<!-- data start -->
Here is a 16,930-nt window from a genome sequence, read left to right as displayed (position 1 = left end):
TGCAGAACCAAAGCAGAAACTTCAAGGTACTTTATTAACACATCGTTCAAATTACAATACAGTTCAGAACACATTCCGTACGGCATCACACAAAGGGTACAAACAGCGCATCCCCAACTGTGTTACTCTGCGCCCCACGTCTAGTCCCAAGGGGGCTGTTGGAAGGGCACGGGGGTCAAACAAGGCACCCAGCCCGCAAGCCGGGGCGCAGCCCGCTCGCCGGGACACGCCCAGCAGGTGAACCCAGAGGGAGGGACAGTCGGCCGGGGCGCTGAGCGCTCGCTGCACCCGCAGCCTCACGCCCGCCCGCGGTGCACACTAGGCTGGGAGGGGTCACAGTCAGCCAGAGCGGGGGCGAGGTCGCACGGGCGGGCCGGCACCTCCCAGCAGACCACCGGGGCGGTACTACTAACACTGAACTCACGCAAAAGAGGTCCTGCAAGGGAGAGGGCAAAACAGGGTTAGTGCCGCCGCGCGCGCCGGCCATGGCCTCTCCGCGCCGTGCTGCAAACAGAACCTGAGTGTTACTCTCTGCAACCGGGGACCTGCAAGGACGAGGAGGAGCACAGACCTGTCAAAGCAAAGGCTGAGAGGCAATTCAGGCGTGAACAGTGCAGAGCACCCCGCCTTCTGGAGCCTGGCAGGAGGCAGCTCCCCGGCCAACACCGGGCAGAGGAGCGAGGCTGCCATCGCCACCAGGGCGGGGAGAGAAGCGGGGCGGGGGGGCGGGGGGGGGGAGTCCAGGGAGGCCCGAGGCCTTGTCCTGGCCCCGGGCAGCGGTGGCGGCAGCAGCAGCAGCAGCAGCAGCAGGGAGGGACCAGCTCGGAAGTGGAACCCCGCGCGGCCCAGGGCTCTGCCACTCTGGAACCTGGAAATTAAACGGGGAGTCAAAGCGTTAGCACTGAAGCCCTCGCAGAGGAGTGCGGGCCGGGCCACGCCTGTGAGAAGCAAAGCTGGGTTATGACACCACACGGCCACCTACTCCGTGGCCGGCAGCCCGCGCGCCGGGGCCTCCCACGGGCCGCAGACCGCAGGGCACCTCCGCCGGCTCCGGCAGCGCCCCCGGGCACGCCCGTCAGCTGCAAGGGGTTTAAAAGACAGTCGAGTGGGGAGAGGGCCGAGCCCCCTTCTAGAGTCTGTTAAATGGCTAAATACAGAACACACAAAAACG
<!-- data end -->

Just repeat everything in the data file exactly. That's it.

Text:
Here is a 16,930-nt window from a genome sequence, read left to right as displayed (position 1 = left end):
TGCAGAACCAAAGCAGAAACTTCAAGGTACTTTATTAACACATCGTTCAAATTACAATACAGTTCAGAACACATTCCGTACGGCATCACACAAAGGGTACAAACAGCGCATCCCCAACTGTGTTACTCTGCGCCCCACGTCTAGTCCCAAGGGGGCTGTTGGAAGGGCACGGGGGTCAAACAAGGCACCCAGCCCGCAAGCCGGGGCGCAGCCCGCTCGCCGGGACACGCCCAGCAGGTGAACCCAGAGGGAGGGACAGTCGGCCGGGGCGCTGAGCGCTCGCTGCACCCGCAGCCTCACGCCCGCCCGCGGTGCACACTAGGCTGGGAGGGGTCACAGTCAGCCAGAGCGGGGGCGAGGTCGCACGGGCGGGCCGGCACCTCCCAGCAGACCACCGGGGCGGTACTACTAACACTGAACTCACGCAAAAGAGGTCCTGCAAGGGAGAGGGCAAAACAGGGTTAGTGCCGCCGCGCGCGCCGGCCATGGCCTCTCCGCGCCGTGCTGCAAACAGAACCTGAGTGTTACTCTCTGCAACCGGGGACCTGCAAGGACGAGGAGGAGCACAGACCTGTCAAAGCAAAGGCTGAGAGGCAATTCAGGCGTGAACAGTGCAGAGCACCCCGCCTTCTGGAGCCTGGCAGGAGGCAGCTCCCCGGCCAACACCGGGCAGAGGAGCGAGGCTGCCATCGCCACCAGGGCGGGGAGAGAAGCGGGGCGGGGGGGCGGGGGGGGGGAGTCCAGGGAGGCCCGAGGCCTTGTCCTGGCCCCGGGCAGCGGTGGCGGCAGCAGCAGCAGCAGCAGCAGCAGGGAGGGACCAGCTCGGAAGTGGAACCCCGCGCGGCCCAGGGCTCTGCCACTCTGGAACCTGGAAATTAAACGGGGAGTCAAAGCGTTAGCACTGAAGCCCTCGCAGAGGAGTGCGGGCCGGGCCACGCCTGTGAGAAGCAAAGCTGGGTTATGACACCACACGGCCACCTACTCCGTGGCCGGCAGCCCGCGCGCCGGGGCCTCCCACGGGCCGCAGACCGCAGGGCACCTCCGCCGGCTCCGGCAGCGCCCCCGGGCACGCCCGTCAGCTGCAAGGGGTTTAAAAGACAGTCGAGTGGGGAGAGGGCCGAGCCCCCTTCTAGAGTCTGTTAAATGGCTAAATACAGAACACACAAAAACG